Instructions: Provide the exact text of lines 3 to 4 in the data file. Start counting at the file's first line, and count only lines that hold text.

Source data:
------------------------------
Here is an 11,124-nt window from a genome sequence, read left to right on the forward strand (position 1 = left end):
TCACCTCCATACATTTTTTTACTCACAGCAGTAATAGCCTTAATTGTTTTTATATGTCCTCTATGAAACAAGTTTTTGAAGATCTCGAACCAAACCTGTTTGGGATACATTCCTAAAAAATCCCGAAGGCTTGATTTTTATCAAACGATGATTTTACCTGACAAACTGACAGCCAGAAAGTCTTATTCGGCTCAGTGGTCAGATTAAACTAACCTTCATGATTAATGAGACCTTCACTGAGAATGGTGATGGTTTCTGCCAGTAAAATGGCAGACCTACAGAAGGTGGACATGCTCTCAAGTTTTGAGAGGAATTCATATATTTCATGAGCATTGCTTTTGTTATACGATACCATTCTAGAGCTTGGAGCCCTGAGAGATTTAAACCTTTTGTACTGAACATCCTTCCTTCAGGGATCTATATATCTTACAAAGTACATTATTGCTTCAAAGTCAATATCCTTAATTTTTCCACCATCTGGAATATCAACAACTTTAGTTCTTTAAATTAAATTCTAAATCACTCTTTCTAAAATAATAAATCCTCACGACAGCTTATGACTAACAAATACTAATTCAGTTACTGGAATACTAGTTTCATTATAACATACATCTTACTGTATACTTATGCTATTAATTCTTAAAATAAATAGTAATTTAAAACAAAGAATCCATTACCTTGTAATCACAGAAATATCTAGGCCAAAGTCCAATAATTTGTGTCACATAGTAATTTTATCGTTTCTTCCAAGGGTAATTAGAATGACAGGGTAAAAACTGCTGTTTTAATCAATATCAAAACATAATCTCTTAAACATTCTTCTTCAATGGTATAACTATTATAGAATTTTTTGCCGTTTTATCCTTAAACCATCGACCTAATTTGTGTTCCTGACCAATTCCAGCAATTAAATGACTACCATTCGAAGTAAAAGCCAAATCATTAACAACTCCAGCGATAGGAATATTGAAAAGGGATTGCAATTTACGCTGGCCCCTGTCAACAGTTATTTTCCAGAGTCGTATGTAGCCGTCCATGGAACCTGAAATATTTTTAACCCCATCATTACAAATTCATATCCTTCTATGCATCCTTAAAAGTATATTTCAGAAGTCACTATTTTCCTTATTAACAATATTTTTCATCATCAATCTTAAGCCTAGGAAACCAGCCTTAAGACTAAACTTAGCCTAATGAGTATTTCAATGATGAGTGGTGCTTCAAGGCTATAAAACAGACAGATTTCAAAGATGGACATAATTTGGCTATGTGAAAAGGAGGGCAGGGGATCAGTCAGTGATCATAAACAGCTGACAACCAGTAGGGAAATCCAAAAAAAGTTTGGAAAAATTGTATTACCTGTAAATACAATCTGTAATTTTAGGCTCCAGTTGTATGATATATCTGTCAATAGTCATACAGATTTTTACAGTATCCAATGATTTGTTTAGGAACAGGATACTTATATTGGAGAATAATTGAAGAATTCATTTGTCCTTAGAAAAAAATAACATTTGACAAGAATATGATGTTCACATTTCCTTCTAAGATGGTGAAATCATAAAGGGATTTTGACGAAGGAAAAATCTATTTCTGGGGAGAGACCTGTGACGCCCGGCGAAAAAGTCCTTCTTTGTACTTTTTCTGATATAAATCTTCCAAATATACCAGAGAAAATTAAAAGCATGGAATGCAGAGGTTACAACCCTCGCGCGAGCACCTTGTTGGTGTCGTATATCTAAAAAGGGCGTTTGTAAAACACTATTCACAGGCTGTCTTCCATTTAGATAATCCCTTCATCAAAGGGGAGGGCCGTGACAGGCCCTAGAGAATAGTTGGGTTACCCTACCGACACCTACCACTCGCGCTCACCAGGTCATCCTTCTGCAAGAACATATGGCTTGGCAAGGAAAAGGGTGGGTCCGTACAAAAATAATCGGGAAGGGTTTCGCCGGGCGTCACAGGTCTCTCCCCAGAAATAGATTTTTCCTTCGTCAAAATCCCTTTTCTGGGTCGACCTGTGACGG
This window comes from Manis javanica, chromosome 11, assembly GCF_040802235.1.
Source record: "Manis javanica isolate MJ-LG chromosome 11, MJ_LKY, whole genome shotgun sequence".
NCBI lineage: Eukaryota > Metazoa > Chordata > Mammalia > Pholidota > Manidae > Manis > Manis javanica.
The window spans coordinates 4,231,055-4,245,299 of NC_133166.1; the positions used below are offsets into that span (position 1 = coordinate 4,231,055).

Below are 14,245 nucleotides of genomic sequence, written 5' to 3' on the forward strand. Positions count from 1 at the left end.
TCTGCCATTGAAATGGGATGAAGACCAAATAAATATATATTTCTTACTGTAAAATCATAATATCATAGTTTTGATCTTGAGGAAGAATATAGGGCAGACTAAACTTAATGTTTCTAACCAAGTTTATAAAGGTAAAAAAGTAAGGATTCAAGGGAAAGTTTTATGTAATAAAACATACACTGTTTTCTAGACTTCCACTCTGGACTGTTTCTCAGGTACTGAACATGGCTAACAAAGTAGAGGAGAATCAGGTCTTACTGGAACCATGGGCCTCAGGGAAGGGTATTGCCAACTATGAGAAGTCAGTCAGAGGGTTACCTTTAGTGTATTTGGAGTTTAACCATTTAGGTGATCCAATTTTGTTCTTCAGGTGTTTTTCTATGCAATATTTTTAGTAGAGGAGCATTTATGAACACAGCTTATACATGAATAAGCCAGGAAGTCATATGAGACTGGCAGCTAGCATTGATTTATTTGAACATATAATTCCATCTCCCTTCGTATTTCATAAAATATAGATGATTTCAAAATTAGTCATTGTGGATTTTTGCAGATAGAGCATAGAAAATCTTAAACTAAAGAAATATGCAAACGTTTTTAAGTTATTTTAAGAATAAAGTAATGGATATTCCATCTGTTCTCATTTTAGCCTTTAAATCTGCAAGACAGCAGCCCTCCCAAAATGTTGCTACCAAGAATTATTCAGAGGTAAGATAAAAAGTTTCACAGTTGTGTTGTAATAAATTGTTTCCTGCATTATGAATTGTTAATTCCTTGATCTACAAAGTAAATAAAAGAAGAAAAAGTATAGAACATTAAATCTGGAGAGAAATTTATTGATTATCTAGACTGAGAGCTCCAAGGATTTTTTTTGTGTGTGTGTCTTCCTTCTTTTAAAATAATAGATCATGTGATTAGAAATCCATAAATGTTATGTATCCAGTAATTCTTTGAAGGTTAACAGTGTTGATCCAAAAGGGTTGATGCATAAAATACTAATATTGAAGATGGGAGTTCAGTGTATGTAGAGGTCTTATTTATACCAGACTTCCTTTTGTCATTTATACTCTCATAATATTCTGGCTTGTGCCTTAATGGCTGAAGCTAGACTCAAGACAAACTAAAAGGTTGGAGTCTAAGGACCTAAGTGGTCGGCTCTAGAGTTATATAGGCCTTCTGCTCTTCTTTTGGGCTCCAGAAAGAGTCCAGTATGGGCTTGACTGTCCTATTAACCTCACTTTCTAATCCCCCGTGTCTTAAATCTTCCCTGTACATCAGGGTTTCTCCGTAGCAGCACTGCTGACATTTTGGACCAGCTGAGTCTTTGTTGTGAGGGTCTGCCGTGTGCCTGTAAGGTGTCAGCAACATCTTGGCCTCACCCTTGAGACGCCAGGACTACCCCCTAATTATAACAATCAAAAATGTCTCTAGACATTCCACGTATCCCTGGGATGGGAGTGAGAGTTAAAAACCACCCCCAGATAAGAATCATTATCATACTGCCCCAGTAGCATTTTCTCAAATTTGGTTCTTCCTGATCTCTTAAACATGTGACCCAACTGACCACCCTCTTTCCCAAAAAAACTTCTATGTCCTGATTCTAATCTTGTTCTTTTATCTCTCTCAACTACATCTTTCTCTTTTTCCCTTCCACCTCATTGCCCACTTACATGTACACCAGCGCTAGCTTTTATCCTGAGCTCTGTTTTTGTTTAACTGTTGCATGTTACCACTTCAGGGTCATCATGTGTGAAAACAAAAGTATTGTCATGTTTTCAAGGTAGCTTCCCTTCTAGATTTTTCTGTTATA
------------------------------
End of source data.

This window comes from Manis javanica, chromosome 11, assembly GCF_040802235.1.
Source record: "Manis javanica isolate MJ-LG chromosome 11, MJ_LKY, whole genome shotgun sequence".